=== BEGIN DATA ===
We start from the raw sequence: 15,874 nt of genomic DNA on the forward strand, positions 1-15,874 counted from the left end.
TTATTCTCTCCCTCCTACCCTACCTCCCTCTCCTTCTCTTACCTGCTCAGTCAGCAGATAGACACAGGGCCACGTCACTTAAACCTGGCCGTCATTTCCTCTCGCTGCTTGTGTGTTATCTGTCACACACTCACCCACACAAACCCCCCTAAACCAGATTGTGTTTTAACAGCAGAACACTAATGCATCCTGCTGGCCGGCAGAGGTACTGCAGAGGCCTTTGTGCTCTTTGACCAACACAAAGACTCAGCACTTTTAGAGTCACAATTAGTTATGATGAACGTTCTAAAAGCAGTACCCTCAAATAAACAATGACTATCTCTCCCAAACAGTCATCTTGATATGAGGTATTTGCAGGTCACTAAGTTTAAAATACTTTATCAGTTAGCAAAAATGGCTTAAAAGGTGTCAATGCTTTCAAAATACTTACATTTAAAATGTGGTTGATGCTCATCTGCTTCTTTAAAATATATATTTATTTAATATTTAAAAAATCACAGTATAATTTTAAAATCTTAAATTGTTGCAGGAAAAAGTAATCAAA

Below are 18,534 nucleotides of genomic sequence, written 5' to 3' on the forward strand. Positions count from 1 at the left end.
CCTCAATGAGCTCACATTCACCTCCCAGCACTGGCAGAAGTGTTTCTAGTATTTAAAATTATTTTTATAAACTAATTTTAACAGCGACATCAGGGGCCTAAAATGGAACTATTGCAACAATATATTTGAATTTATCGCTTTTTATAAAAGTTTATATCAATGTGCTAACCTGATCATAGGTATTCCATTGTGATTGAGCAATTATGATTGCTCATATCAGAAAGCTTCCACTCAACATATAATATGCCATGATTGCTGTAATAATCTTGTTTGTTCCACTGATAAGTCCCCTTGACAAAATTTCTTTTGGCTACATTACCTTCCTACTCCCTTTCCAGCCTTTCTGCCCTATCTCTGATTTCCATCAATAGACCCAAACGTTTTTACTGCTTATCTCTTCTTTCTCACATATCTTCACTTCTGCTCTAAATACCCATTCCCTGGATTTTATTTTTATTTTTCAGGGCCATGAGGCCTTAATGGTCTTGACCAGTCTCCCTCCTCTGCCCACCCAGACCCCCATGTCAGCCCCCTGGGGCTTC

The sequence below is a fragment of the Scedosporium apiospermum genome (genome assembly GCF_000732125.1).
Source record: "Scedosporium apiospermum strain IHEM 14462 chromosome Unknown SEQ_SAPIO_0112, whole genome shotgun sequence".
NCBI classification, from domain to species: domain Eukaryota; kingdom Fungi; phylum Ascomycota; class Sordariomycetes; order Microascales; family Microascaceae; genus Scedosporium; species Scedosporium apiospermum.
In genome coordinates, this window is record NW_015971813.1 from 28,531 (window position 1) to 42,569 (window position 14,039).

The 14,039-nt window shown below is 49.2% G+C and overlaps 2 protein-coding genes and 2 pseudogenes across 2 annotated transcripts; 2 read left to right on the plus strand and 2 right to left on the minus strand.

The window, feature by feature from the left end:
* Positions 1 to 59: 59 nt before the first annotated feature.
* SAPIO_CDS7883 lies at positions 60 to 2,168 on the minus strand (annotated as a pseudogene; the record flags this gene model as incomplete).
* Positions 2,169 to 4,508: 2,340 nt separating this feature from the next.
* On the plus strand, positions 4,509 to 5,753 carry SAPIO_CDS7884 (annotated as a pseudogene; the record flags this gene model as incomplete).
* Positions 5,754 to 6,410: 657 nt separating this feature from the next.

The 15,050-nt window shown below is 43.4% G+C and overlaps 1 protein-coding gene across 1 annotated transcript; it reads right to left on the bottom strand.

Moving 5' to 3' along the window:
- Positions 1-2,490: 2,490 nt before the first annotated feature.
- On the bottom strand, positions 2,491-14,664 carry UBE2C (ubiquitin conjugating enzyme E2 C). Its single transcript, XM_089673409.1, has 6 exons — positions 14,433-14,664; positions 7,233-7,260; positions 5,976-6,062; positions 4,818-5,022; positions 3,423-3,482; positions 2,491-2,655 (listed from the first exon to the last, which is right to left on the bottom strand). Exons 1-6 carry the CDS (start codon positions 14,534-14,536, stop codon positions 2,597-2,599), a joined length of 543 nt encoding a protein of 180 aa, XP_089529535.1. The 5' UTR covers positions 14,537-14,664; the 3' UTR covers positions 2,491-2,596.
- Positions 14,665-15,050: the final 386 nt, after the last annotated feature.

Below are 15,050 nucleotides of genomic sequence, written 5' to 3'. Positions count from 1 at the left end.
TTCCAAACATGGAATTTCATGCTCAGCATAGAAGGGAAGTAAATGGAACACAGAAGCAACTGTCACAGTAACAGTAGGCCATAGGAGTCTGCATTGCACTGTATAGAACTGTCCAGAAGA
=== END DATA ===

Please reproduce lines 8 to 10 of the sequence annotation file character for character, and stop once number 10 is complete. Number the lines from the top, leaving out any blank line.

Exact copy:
In genome coordinates, this window is record NW_015971813.1 from 28,531 (window position 1) to 42,569 (window position 14,039).

The 14,039-nt window shown below is 49.2% G+C and overlaps 2 protein-coding genes and 2 pseudogenes across 2 annotated transcripts; 2 read left to right on the plus strand and 2 right to left on the minus strand.

The window, feature by feature from the left end: